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The Connection Between DEI and Psychological Safety
Author: Lewis Glassey
What is Psychological Safety?
Psychological safety is the degree to which an individual feels safe to contribute without fear of being punished, embarrassed or criticized. It’s fundamental to team collaboration, our sense of belonging, our wellbeing and organizational performance.
As leaders increasingly look to create more diverse, respectful and inclusive workplaces, we’re finding many are becoming less confident. Leaders are feeling unsure how to support and strengthen individuals and team dynamics while simultaneously holding staff accountable and achieving strategic goals.
Open communication with your teammates does not result in a lack of accountability, it’s actually quite the opposite. A psychologically-safe workplace is where all members can give and receive feedback, contribute ideas, raise concerns and it is the key to building diverse, high-performing organizations.
Traditional leadership practices are not great at creating psychologically safe work environments. Leaders should instead set the direction for a team and introduce accountability to ensure goals are being met. When leaders take their team’s needs into account and are able to sustainably perform at a high level, it is referred to as the accountability loop. There is an expectation that leaders simply know and understand how to strengthen and support teams without being taught.
We believe in a four-step, repeatable approach to leadership development:
- Confirm direction - Ensure clarity, certainty, and alignment
- Support Individuals - Promote fairness, recognition, and trust
- Strengthen Team Dynamics - Build a team safety, comfort with risk, and acceptance of all team members; and
- Build Accountability - The team can now focus on learning, catching, and coaching
Our Circular Leadership program gives leaders and teams a shared language and deliberate approach to sustainably build and support human-centric, high-performing workplaces.
Challenges Facing Successful DEI Initiatives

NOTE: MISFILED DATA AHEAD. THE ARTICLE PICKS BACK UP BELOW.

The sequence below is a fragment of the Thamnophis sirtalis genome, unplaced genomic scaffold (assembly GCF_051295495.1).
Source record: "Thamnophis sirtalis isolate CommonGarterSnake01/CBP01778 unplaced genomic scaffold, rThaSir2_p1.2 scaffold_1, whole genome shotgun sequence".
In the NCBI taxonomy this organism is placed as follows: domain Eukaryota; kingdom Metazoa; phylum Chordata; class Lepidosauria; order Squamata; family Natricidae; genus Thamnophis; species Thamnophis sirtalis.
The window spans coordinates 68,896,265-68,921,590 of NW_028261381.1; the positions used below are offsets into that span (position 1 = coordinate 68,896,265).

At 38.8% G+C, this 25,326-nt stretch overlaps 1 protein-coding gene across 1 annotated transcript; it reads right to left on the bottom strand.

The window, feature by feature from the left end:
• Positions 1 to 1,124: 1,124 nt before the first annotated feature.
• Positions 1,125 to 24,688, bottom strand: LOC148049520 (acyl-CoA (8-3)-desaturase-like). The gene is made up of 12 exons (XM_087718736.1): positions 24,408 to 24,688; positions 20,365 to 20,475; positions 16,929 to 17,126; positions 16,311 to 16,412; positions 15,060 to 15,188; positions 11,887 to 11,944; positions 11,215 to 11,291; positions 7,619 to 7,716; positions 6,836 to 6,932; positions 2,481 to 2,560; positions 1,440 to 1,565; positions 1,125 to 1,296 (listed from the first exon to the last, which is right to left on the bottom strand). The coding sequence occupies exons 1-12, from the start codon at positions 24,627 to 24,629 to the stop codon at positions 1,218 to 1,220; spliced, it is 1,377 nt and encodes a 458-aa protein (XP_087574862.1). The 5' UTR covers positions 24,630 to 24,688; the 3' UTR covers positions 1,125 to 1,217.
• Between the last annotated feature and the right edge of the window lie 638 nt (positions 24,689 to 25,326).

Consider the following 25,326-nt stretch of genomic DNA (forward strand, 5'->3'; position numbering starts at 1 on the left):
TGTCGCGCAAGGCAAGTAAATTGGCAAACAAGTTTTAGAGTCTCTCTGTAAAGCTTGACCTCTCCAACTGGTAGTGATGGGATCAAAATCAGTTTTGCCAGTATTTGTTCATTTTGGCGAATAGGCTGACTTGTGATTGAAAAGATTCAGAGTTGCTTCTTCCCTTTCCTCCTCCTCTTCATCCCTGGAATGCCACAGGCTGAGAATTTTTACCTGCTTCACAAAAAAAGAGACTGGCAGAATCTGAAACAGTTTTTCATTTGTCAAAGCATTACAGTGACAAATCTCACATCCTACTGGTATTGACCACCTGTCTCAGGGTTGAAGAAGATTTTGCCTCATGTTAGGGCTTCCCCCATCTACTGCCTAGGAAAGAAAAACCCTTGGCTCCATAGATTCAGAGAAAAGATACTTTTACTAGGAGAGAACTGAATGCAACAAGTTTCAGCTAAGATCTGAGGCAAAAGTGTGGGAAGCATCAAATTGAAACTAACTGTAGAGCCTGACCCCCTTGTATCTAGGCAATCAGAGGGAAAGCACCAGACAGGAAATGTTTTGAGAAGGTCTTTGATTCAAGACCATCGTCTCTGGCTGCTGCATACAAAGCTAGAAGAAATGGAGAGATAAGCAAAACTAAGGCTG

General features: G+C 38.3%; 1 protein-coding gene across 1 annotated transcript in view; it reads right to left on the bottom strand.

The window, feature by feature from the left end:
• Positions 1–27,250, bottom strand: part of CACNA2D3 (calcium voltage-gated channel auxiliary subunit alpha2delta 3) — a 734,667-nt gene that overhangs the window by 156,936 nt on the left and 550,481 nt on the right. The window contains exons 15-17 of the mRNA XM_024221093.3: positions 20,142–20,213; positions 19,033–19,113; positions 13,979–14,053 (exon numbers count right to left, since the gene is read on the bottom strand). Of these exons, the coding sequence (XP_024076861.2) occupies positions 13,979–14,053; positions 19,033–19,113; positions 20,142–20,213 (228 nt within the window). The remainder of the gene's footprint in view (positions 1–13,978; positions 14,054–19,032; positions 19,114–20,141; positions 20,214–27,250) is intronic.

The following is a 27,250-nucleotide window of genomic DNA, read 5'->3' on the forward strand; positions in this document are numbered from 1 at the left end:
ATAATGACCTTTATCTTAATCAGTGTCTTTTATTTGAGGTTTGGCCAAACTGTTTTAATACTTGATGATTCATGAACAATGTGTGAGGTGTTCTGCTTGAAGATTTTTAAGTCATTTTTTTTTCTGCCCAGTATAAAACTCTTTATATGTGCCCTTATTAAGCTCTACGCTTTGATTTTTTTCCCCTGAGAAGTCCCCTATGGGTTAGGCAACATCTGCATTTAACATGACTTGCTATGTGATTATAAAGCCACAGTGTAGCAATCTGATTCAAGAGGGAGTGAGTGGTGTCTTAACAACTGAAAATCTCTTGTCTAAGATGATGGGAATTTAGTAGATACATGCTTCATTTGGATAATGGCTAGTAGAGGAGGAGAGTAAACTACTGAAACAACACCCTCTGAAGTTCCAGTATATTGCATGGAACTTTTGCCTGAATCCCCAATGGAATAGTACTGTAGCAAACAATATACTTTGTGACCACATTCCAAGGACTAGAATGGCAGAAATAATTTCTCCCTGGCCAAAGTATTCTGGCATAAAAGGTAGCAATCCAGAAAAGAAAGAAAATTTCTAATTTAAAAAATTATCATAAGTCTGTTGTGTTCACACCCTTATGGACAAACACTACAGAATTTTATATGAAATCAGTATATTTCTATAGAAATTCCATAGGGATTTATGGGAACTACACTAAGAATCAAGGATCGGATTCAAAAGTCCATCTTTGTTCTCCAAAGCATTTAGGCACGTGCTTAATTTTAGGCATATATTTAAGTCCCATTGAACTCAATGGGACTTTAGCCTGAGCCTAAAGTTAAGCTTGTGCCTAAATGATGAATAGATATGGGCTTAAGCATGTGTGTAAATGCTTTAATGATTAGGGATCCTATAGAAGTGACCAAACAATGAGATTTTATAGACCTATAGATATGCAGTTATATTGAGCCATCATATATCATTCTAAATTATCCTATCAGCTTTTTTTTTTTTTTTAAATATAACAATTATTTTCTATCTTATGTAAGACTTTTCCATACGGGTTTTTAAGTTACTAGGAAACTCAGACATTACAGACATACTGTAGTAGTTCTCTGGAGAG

As companies increasingly recognize the performance benefits of more diverse and inclusive workplaces, it’s important that they track and respond as these concepts evolve over time.
For example, diversity was initially thought of as simply integrating people of different genders, faiths, ethnicities, and physical abilities into the workplace. As our understanding evolved, we learned to consider others’ experiences, identities and opinions. The most current iteration takes the previous ideas into account but recognizes that it’s also about tolerance, flexibility, choice and career purpose/progression. The expansion from a focus on just diversity to including, equity, inclusion and more recently belonging highlights these evolutions.
The challenge is that, without any way of understanding the needs of your workforce, it is difficult to drive meaningful action to achieve and maintain diversity targets.
When organizations are unable to see how their DEI initiatives impact their workforce, it is impossible to understand why these initiatives undermine collaboration, performance, innovation, customer satisfaction and staff retention. Decision-makers are hamstrung to make good decisions that positively improve the workplace experience and organizational performance.
As a result, strategies to increase diversity see short-term results with the very staff they are trying to attract leaving due to feeling excluded, unheard or under-valued.
Psychological Safety: The Key to an Effective DEI Strategy
Over the past six months, we have been doing a lot of work with clients measuring the relationship between psychological safety, DEI and its impact on organizational performance.
In every case, our results have revealed strong relationships (correlations) between psych safety and DEI. These results show that teams with elevated levels of psychological safety always or regularly:
- Feel comfortable discussing women’s career development.
- Discuss gender and ethnicity issues amongst their team and with their managers;
- Experience better interactions between staff of diverse backgrounds; and
- Feel more satisfied with how their organization handles diversity issues.
Teams that reported low levels of psychological safety, on the other hand, reported rarely or never to each of the above.
For one client, who had committed to increasing diversity in their workforce, they discovered staff with low levels of psychological safety were 43% more likely to leave the organization, with women being 71% more likely to leave than their male counterparts. In a tight labour market, servicing the revolving door of staff leaving was dramatically impacting staff morale, business growth and product development.
Implementing a DEI strategy that does not incorporate psych safety is lose-lose-lose for the people in your workforce, your organization’s performance, and greater society.
Where psychological safety is low, staff feel unwilling or unable to discuss DEI issues with fellow staff members or management.
Employers who focus on DEI topics but ignore the psychological safety of their teams put their organization at risk of higher turnover, reduced performance, low innovation and have a lower likelihood of change initiatives succeeding.
The good news is that employers who recognize psych safety as a foundation piece to achieving DEI targets can intentionally and sustainably build high-performing, human-centric workplaces.
About the Author:
Written by Lewis Glassey, Business Development Manager at Conductor Software
Performance, innovation and retention depend on the ability of leaders - at all levels - to cultivate and sustain psychological safety in the workplace.
The views and opinions expressed in this blog post belong solely to the original author(s) and do not necessarily represent the views and opinions of CPHR Alberta.